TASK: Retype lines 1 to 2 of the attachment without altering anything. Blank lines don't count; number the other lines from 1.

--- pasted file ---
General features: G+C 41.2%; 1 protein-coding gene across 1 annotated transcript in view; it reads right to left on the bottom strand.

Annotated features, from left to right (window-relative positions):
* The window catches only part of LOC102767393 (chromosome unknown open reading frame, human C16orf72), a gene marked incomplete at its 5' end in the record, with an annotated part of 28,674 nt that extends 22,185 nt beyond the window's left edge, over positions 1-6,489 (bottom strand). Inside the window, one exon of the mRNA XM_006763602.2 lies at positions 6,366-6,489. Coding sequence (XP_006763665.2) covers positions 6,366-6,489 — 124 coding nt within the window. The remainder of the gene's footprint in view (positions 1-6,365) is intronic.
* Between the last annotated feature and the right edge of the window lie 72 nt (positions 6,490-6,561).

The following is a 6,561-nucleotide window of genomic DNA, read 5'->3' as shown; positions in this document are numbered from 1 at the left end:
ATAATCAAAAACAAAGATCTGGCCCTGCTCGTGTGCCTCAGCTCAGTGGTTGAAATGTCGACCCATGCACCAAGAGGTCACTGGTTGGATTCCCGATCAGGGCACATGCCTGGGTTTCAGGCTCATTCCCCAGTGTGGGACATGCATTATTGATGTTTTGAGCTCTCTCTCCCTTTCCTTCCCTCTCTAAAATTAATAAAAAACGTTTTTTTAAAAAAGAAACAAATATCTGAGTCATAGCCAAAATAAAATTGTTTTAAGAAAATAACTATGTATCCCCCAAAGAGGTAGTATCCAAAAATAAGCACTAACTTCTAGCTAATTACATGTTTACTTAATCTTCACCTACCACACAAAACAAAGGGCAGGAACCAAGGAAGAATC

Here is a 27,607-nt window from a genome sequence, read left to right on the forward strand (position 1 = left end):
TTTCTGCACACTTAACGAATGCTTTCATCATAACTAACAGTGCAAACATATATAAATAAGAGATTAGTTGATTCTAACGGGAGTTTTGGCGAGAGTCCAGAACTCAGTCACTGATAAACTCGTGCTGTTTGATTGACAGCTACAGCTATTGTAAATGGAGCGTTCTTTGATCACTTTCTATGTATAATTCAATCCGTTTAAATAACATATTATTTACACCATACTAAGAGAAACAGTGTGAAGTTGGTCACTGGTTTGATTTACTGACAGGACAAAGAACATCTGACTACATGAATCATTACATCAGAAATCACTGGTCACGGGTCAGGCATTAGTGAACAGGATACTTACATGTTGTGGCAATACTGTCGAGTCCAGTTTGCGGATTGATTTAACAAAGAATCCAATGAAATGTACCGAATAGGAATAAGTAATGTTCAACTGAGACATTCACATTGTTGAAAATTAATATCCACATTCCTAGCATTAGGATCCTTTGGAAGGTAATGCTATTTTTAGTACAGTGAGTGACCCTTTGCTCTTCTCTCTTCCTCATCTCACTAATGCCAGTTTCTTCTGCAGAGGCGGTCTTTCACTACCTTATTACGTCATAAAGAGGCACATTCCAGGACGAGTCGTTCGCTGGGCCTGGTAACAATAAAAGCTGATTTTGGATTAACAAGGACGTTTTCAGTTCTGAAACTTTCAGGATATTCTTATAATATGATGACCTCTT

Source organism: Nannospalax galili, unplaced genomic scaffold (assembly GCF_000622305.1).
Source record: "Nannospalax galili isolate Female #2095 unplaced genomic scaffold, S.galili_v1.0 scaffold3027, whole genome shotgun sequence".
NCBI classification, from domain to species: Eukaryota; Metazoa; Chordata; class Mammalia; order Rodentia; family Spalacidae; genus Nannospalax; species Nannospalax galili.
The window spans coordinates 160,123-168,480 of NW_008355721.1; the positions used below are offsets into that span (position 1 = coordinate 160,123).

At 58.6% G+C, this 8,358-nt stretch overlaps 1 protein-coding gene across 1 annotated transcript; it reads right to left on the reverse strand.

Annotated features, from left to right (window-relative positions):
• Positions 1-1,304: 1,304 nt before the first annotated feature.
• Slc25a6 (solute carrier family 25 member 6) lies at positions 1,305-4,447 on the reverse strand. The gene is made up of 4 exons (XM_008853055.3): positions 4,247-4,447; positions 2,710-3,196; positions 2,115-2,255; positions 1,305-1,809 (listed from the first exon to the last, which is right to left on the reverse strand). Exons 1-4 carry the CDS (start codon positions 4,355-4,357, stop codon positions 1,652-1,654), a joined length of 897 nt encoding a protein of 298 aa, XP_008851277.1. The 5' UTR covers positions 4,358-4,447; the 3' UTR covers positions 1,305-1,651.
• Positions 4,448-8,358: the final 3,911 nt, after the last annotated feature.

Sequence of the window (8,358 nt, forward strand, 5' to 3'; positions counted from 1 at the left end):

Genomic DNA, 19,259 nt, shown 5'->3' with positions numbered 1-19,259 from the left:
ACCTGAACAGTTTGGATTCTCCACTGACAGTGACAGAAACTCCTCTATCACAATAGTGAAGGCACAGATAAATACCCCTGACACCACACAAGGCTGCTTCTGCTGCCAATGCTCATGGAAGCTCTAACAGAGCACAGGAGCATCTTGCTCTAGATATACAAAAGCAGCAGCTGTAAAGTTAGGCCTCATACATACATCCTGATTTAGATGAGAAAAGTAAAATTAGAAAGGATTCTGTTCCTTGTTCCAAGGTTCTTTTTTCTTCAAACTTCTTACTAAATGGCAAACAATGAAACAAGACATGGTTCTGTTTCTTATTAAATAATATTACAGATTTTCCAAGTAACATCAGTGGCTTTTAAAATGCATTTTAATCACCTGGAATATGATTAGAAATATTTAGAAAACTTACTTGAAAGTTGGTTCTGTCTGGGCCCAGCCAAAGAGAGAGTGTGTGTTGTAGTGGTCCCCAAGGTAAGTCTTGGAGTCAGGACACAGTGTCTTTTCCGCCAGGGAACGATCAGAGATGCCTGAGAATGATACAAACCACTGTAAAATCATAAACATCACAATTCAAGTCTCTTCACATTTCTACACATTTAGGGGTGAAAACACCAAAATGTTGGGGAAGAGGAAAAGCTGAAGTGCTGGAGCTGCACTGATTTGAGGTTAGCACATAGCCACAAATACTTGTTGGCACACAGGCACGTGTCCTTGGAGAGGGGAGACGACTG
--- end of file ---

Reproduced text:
General features: G+C 41.2%; 1 protein-coding gene across 1 annotated transcript in view; it reads right to left on the bottom strand.

Annotated features, from left to right (window-relative positions):